Our view is that the RBA taper has been primarily motivated by bond market capacity issues, which has been a common hypothesis in the market (Ricardian Ambivalence does a great job summarising the easily-resolvable-issues here  and the obvious solutions here). 

If the RBA wants to avail itself of some creativity, which would be frankly surprising, there are loads of options in terms of finessing the semis/govvies mix and extending the buying envelope to relax these capacity constraints, as Ricardian Ambivalence outlines.

But given the RBA's sub-optimal shift from nowcasting to forecasting, which has made decision-making much more mercurial, we have no real view on whether they do get creative. 

They could, for example, run with a 4/4/3/2/1 schedule and recalibrate the semis (up) and govvies (down) to say 30:70 (from 20:80 currently) to alleviate pressure on both semi spreads and swap spreads, especially given semi spreads over Commonwealth government bonds have recently increased by some 25-30 basis points back to 2019 levels (and to levels that are generally higher than those that prevailed over the 2014 to 2019 period, as the chart below shows). In fact, for the first time in history, benchmark NSW and Victorian government bond spreads over Commonwealth government bonds are actually as high, or higher than, the spreads on lower rated and much more illiquid 5-year major bank senior bonds.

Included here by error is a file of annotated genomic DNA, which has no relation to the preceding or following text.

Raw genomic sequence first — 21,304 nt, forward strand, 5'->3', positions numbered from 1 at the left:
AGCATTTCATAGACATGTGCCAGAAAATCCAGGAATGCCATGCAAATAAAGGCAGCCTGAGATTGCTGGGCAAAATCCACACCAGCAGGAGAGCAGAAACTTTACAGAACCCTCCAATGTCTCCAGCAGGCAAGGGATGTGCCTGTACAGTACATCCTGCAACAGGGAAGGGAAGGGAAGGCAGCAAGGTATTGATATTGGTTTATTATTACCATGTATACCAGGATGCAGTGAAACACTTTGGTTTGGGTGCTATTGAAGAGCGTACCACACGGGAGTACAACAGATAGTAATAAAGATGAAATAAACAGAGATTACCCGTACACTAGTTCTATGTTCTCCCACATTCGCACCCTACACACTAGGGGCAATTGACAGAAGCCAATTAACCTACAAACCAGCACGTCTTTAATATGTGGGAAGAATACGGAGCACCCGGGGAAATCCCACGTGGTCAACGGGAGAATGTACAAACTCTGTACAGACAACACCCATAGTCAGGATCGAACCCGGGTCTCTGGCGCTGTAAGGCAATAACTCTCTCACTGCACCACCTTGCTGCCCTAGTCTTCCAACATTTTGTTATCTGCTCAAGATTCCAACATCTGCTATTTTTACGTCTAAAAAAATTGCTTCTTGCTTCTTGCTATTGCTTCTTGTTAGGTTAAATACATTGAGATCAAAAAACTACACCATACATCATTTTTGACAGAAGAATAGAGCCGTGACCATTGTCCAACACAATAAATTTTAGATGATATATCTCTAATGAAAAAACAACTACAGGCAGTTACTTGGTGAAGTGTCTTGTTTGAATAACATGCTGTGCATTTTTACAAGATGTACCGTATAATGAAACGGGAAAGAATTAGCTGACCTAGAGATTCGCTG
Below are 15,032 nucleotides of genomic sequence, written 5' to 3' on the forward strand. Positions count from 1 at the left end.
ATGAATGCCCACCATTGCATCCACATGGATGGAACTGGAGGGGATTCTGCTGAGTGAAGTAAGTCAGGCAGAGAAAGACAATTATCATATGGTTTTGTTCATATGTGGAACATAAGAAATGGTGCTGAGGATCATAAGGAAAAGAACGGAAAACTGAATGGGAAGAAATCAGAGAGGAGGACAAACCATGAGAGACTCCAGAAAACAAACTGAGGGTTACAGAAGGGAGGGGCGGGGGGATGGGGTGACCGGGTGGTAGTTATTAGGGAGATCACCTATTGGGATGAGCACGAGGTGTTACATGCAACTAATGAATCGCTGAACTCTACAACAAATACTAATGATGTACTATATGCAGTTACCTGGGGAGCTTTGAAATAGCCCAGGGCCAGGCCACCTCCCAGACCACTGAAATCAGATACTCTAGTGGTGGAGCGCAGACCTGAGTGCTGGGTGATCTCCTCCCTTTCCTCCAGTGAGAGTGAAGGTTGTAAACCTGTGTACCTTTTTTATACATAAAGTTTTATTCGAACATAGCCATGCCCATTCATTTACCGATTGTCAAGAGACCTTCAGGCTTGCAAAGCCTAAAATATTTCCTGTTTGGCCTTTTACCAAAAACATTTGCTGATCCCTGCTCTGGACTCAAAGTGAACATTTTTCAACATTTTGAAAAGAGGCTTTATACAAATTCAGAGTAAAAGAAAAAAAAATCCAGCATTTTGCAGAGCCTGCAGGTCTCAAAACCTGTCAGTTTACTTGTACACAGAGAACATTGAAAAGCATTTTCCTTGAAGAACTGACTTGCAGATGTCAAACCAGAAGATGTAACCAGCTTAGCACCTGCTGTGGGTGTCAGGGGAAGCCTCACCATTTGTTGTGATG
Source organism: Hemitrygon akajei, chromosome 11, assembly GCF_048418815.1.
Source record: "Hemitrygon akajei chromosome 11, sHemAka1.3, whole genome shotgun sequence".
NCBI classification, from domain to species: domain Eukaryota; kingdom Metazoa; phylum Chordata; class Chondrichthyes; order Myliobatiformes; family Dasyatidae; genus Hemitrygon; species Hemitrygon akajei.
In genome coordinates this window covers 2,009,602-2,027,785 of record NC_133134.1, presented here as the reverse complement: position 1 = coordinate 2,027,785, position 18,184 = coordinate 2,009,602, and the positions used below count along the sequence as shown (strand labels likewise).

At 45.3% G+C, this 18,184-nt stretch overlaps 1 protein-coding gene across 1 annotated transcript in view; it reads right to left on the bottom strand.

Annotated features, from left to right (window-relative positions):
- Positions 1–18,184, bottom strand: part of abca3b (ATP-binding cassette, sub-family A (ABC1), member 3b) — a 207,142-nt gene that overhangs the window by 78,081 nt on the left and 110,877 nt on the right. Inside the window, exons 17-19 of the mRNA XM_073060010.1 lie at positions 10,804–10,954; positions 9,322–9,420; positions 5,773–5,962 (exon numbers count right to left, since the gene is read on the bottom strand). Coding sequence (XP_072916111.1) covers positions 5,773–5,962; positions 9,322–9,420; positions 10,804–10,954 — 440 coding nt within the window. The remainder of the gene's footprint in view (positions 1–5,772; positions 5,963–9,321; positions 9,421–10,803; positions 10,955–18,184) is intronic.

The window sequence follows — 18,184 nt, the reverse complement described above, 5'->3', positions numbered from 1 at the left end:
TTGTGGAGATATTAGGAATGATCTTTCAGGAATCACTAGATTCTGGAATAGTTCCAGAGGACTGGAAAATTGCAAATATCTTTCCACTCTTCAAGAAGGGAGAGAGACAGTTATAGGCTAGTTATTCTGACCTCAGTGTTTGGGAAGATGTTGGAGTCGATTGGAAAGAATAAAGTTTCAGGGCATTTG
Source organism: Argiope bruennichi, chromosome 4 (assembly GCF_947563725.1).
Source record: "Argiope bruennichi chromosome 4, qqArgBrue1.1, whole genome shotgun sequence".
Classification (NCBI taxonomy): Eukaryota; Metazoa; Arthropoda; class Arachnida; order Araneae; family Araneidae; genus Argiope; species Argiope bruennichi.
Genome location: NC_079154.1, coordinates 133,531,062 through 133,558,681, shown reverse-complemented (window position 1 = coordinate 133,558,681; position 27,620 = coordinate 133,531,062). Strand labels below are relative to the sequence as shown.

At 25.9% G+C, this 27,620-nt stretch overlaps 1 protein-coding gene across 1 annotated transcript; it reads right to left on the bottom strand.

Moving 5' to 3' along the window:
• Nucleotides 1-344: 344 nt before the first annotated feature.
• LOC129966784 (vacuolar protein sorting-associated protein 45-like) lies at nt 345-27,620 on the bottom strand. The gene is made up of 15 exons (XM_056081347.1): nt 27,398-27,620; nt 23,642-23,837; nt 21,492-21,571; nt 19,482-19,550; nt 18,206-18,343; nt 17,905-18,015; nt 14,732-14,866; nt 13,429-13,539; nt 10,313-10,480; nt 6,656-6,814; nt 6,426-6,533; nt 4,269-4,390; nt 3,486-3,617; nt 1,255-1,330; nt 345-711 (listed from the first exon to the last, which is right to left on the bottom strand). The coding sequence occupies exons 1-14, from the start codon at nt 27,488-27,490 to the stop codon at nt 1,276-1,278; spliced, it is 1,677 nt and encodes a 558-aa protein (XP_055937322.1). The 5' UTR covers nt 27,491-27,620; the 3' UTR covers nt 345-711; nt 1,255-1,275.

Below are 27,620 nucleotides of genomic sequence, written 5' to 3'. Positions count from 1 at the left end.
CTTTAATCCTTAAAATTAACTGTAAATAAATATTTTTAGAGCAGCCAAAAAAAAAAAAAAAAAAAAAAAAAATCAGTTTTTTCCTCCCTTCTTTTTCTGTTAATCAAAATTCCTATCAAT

This is mainly because banks have been buying each other's bonds as a replacement for government bonds in their Committed Liquidity Facility (CLF) portfolios, which is a form of regulatory arbitrage that will likely be closed down over time by APRA and the RBA (see more on this here).

We have been closely watching key RBA media proxies, which are telling a similar story: Glynn (WSJ)/Maley (AFR)/Rodrigues (CentralBank Intel)/McCrann (News Ltd) are all directly or indirectly pointing toward the RBA offering the concession to the current recession of a 4/4/3/2/1 schedule, or $147bn of buying, which they note is more than the market had originally expected (the RBA has obviously been stressing this point regarding a bigger stock of bonds that had been priced). 

In making these decisions, the RBA might also be mindful of the recent upward pressure on swap spreads, which seems to be driven by QE's overweight to govvies that is no longer justified by either the relative stock weights, the flow of supply, or the fiscal stimulus.